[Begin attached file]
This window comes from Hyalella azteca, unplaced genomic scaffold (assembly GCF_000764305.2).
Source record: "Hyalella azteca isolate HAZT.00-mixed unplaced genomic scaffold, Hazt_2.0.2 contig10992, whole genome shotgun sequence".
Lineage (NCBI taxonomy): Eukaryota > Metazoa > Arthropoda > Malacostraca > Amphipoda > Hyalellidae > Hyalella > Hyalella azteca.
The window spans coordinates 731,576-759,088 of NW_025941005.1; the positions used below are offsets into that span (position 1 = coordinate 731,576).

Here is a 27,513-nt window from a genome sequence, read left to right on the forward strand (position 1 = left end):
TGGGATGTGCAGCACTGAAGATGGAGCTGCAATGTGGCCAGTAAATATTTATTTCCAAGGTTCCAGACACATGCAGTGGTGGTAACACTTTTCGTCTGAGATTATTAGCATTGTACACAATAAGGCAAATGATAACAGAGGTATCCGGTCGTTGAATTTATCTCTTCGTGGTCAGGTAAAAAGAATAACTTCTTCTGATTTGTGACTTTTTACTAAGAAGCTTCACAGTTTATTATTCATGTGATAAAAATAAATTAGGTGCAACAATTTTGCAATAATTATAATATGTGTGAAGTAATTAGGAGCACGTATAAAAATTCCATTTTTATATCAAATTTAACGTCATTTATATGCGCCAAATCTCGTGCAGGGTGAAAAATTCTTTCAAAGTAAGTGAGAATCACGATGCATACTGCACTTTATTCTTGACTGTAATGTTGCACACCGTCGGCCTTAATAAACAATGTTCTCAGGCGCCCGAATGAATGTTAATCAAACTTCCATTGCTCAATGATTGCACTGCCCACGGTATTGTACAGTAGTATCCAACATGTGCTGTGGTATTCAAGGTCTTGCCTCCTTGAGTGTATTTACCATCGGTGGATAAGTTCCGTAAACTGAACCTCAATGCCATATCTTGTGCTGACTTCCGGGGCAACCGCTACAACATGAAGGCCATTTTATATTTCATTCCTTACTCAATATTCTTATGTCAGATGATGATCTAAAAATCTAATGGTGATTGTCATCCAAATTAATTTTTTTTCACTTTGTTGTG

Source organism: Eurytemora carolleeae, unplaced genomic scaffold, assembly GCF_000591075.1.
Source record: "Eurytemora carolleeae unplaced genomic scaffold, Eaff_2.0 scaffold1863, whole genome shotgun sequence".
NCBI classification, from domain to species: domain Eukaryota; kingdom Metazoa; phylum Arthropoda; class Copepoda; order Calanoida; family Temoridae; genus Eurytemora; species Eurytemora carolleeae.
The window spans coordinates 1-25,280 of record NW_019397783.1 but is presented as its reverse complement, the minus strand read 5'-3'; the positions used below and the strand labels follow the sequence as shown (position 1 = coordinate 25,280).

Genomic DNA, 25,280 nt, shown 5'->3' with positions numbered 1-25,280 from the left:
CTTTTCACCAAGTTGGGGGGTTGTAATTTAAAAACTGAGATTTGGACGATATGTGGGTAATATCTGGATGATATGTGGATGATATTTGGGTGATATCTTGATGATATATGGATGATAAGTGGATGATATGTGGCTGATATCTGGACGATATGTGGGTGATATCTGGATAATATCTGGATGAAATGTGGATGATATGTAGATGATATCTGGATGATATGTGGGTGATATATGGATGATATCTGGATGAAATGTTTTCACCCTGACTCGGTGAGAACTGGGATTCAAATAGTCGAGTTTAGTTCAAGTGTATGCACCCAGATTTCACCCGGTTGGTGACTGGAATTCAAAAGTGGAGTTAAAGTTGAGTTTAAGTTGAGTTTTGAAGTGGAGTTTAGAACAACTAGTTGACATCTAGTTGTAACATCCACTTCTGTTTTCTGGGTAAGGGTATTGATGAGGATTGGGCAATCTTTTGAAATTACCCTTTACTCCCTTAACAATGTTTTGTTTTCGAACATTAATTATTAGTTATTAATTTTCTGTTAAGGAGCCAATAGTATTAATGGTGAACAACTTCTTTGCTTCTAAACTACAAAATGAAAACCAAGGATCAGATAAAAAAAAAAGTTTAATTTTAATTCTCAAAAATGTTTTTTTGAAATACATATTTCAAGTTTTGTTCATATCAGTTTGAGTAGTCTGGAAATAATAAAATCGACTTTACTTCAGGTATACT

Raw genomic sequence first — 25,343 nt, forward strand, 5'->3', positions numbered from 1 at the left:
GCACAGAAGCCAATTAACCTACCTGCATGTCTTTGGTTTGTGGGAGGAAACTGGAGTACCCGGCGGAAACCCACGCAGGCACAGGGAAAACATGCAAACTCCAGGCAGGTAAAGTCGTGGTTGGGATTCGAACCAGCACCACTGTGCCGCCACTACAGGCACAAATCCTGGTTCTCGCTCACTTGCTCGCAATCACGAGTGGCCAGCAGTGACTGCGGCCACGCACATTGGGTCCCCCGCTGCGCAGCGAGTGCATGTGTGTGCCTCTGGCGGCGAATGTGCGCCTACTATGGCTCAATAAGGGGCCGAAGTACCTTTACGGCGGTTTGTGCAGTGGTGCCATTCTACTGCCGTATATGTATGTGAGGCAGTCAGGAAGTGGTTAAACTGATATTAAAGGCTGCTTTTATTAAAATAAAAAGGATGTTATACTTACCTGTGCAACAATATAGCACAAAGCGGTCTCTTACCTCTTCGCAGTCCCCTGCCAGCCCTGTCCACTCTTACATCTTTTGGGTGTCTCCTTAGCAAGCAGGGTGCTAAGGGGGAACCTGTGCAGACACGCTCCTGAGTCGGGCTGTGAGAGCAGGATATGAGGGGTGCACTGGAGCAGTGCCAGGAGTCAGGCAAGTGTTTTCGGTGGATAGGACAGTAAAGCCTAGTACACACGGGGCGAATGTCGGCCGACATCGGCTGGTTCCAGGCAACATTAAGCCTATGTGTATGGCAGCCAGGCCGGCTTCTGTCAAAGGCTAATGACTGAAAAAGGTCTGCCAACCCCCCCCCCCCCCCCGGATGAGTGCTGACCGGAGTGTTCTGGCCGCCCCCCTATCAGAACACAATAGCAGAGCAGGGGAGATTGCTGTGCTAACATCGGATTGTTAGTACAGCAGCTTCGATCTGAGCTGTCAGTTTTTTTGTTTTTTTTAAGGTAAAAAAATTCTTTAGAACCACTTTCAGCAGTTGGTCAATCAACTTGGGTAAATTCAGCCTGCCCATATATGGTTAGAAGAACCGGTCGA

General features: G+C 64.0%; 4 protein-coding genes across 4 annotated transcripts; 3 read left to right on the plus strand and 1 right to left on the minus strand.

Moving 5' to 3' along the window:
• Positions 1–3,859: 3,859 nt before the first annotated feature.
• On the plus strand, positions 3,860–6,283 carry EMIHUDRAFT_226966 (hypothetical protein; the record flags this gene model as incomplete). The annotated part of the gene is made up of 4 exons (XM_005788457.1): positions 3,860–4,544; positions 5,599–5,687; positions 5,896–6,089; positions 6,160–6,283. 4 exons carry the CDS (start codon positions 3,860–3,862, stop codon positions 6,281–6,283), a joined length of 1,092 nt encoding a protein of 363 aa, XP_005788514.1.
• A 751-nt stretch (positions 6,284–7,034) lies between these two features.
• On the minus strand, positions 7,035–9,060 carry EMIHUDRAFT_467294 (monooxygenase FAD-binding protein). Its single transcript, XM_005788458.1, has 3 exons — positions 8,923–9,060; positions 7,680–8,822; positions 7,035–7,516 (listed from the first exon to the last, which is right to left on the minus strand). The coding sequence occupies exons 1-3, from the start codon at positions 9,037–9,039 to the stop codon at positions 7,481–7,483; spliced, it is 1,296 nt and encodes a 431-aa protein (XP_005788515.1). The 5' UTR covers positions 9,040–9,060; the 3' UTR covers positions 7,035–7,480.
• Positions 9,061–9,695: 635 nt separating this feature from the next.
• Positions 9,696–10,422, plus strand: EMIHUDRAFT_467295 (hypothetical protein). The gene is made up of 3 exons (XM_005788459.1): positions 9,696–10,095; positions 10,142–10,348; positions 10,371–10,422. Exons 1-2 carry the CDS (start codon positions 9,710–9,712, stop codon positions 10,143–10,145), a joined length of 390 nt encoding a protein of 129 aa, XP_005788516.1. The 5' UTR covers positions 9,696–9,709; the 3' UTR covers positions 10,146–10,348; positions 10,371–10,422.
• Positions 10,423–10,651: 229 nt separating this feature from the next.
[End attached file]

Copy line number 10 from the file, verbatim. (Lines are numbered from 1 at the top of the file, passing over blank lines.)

The window spans coordinates 1-25,280 of record NW_019397783.1 but is presented as its reverse complement, the minus strand read 5'-3'; the positions used below and the strand labels follow the sequence as shown (position 1 = coordinate 25,280).